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August 10, 1935


JAMA. 1935;105(6):427-430. doi:10.1001/jama.1935.02760320029009

Generalizations in medicine are dangerous, particularly with regard to lower lobe tuberculosis, because of its comparative infrequency.

Experience has taught us that chronic lesions in the upper lobe should be considered tuberculous until proved otherwise. Lesions in the lower lobe, on the contrary, should be considered nontuberculous until proved otherwise (Fishberg1).

It is our opinion that one should not be too ready to dismiss a diagnosis of pulmonary tuberculosis because of the location of the lesion in the lower lobe.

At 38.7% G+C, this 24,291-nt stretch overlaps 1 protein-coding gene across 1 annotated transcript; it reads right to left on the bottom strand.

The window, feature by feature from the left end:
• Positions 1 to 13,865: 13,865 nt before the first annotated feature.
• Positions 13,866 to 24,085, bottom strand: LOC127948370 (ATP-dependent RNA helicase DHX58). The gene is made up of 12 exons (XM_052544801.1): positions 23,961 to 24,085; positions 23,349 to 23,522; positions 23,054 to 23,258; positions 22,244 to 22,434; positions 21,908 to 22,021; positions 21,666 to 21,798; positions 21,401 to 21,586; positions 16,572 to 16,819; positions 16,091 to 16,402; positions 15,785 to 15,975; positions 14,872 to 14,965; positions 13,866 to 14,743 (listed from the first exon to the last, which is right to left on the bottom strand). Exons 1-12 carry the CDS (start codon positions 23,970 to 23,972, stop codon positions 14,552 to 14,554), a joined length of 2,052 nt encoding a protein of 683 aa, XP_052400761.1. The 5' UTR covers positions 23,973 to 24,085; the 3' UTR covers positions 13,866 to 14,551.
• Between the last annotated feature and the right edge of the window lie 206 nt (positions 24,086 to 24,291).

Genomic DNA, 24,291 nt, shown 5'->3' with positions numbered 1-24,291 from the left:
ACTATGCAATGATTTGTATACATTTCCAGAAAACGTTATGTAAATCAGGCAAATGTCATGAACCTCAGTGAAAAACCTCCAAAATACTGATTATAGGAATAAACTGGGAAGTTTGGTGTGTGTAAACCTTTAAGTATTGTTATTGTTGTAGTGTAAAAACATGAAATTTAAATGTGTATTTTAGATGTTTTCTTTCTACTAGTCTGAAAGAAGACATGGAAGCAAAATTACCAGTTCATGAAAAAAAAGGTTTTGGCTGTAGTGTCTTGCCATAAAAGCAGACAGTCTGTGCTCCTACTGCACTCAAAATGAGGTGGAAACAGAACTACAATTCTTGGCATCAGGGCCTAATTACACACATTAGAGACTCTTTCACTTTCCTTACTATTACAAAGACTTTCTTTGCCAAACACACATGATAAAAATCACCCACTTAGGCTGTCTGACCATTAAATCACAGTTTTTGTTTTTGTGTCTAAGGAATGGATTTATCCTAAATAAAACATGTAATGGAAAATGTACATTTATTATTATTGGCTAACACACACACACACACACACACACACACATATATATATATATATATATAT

It is easy to understand why the internist and the phthisiologist make diligent search for confirmatory evidence of tuberculosis in upper lobe lesions, while, on the other hand, they favor a diagnosis such as unresolved pneumonia, chronic pneumonitis, bronchiectasis, abscess, syphilis and tumor when the lower lobe is affected. Tuberculosis becomes a remote possibility and is invariably easily dismissed by roentgen examination and one or more negative sputums.